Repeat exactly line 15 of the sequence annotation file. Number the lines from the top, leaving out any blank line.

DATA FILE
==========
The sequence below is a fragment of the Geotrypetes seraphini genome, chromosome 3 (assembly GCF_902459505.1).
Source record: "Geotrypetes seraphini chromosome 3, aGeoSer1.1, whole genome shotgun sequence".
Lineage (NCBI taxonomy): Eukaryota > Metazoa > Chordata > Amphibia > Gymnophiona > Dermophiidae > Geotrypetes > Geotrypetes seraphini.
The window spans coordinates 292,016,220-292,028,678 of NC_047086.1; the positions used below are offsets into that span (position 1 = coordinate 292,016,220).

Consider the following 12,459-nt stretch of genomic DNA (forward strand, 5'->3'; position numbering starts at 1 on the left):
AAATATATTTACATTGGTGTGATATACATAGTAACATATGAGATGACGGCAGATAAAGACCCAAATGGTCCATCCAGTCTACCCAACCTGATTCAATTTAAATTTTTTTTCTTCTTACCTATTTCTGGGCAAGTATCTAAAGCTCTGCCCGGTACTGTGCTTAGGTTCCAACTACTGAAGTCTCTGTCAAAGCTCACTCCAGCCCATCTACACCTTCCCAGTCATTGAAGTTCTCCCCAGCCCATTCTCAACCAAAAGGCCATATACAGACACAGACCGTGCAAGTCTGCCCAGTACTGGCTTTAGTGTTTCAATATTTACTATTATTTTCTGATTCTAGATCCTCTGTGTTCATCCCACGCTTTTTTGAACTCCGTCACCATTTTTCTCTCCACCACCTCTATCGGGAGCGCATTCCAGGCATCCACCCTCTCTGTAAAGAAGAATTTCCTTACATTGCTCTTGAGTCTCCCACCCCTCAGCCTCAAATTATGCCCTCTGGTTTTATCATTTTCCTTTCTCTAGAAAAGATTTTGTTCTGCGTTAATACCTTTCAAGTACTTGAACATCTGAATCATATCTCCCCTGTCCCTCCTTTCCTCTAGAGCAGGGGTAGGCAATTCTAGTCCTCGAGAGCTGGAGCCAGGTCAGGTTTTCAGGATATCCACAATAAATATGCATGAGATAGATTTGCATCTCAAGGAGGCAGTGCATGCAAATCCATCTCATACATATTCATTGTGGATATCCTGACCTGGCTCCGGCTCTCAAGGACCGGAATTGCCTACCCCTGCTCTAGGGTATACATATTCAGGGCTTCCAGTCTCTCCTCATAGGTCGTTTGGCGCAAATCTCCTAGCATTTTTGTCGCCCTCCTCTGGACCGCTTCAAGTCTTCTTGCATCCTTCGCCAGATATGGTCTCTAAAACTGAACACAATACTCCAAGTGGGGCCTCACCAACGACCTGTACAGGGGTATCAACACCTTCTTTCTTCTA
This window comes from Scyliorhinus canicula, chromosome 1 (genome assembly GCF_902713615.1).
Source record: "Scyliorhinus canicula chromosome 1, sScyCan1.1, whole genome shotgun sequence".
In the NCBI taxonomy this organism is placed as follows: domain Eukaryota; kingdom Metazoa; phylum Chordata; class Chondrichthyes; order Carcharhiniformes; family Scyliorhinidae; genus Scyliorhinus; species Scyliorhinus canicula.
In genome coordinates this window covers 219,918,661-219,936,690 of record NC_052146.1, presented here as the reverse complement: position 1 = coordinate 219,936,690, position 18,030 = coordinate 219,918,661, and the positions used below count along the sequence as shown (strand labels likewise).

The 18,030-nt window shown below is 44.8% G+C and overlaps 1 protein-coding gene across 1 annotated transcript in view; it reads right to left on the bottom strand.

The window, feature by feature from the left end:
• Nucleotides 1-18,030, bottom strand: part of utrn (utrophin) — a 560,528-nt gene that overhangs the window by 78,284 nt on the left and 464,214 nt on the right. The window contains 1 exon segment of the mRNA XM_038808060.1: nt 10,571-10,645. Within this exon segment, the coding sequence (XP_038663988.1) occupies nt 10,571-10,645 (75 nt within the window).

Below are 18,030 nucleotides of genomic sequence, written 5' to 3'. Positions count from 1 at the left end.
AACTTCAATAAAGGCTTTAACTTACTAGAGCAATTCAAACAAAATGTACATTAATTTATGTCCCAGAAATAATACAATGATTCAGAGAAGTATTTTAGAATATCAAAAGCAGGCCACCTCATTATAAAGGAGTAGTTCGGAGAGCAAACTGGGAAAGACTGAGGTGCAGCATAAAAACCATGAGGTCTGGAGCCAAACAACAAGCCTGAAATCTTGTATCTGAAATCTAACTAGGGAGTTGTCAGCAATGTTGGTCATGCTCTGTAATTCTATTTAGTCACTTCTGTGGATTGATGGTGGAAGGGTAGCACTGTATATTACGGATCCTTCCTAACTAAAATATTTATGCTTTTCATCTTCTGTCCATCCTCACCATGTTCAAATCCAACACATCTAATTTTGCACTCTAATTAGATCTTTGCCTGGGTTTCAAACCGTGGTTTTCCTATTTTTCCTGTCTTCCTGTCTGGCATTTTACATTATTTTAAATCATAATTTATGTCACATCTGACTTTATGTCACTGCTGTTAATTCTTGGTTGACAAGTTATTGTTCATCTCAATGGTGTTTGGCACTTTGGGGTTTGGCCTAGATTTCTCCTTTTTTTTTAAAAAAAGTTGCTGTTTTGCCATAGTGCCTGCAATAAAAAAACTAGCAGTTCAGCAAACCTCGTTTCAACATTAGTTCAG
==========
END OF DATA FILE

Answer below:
AACTTCAATAAAGGCTTTAACTTACTAGAGCAATTCAAACAAAATGTACATTAATTTATGTCCCAGAAATAATACAATGATTCAGAGAAGTATTTTAGAATATCAAAAGCAGGCCACCTCATTATAAAGGAGTAGTTCGGAGAGCAAACTGGGAAAGACTGAGGTGCAGCATAAAAACCATGAGGTCTGGAGCCAAACAACAAGCCTGAAATCTTGTATCTGAAATCTAACTAGGGAGTTGTCAGCAATGTTGGTCATGCTCTGTAATTCTATTTAGTCACTTCTGTGGATTGATGGTGGAAGGGTAGCACTGTATATTACGGATCCTTCCTAACTAAAATATTTATGCTTTTCATCTTCTGTCCATCCTCACCATGTTCAAATCCAACACATCTAATTTTGCACTCTAATTAGATCTTTGCCTGGGTTTCAAACCGTGGTTTTCCTATTTTTCCTGTCTTCCTGTCTGGCATTTTACATTATTTTAAATCATAATTTATGTCACATCTGACTTTATGTCACTGCTGTTAATTCTTGGTTGACAAGTTATTGTTCATCTCAATGGTGTTTGGCACTTTGGGGTTTGGCCTAGATTTCTCCTTTTTTTTTAAAAAAAGTTGCTGTTTTGCCATAGTGCCTGCAATAAAAAAACTAGCAGTTCAGCAAACCTCGTTTCAACATTAGTTCAG